But remember what was sandwiched in between those condemnations? John concludes: But if we walk in the light, as he is in the light, we have fellowship with one another, and the blood of Jesus, his Son, purifies us from all sin… If we confess our sins, he is faithful and just and will forgive us our sins and purify us from all unrighteousness…My dear children, I write this to you so that you will not sin. But if anybody does sin, we have one who speaks to the Father in our defense—Jesus Christ, the Righteous One. He is the atoning sacrifice for our sins, and not only for ours but also for the sins of the whole world. (1 John 1:7;9;2:1-2)

The apostle Paul said the same thing – Therefore, there is now no condemnation for those who are in Christ Jesus, because through Christ Jesus the law of the Spirit of life set me free from the law of sin and death. (Romans 8:1-2)

So then, the force of this word is not to stand in condemnation of the man or woman who sins, but to warn us of the danger of leaving the “knowledge of the truth” to go back into a life of sin, dominated by sin, lost in sin – and tell yourself you are just fine.

For that person who deliberately turns his back on the sacrifice of Christ (and effectively says, “I can find a better deal”), there is no other sacrifice that is available or will ever be available. For Christ’s sacrifice was once for all, never to be repeated. If you abandon Christ, thinking you can find spiritual fulfillment or enlightenment from some other source, our writer says: You have crucified the Son of God all over again.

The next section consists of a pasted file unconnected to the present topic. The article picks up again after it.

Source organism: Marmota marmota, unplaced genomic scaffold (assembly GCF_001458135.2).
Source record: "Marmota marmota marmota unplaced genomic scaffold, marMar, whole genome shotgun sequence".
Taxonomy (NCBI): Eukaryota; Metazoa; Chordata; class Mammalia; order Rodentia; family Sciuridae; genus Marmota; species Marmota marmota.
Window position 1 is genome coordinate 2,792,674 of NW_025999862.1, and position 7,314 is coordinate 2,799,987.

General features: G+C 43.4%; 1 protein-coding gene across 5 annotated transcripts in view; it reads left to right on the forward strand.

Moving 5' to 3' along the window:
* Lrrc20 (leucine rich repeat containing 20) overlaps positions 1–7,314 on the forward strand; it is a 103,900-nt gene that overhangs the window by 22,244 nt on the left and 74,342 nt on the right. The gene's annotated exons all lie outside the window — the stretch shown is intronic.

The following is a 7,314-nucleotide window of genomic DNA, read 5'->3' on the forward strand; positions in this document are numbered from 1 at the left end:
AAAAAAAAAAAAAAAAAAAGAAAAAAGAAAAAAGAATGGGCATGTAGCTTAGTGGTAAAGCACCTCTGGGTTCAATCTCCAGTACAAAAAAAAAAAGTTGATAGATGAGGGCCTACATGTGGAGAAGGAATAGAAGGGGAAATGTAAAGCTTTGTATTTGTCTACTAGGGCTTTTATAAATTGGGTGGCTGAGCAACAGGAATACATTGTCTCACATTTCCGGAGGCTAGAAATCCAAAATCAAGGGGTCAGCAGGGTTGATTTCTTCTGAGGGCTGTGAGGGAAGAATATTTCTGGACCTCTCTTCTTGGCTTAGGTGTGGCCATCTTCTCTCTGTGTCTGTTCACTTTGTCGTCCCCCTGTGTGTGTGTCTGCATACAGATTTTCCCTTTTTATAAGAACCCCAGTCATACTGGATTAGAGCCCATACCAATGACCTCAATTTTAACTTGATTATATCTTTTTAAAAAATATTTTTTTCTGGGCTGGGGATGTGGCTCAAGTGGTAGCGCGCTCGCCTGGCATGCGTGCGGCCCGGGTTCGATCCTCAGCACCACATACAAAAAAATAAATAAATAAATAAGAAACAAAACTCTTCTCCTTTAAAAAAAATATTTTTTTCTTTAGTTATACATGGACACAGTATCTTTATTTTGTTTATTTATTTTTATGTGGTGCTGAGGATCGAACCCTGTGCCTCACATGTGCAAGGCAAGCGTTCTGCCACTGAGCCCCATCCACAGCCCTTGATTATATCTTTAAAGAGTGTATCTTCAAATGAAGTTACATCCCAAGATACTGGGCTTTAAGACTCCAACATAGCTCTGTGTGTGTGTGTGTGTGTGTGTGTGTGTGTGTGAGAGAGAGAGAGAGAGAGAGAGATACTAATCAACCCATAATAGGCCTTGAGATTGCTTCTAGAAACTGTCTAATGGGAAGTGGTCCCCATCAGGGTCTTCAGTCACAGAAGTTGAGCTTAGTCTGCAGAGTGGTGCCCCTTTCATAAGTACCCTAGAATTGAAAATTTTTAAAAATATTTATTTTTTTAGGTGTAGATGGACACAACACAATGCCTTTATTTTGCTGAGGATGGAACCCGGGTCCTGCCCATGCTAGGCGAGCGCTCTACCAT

That is what our writer is telling us is “the knowledge of the truth” from which these Jewish Christians were in danger of turning. The truth of the gospel – that we are not under law, but under grace. That our faith rests not on fallible, sinful priests, but on the perfect sacrifice of the Son of God, who rules as high priest on the basis of an indestructible life.

The power of sin and the sting of death have been defeated at the cross of Christ. Why, why would you turn from your Savior to go back to the world, back to dead ritualism, back to a way of life that leads only to death?

Our author isn’t give to wild exaggeration, but listen to the words he carefully chooses to describe the man who deliberately turns from the truth back to a life without Christ: “…has trampled the Son of God under foot, who has treated as an unholy thing the blood of the covenant that sanctified him, and who has insulted the Spirit of grace.” (Heb 10:29)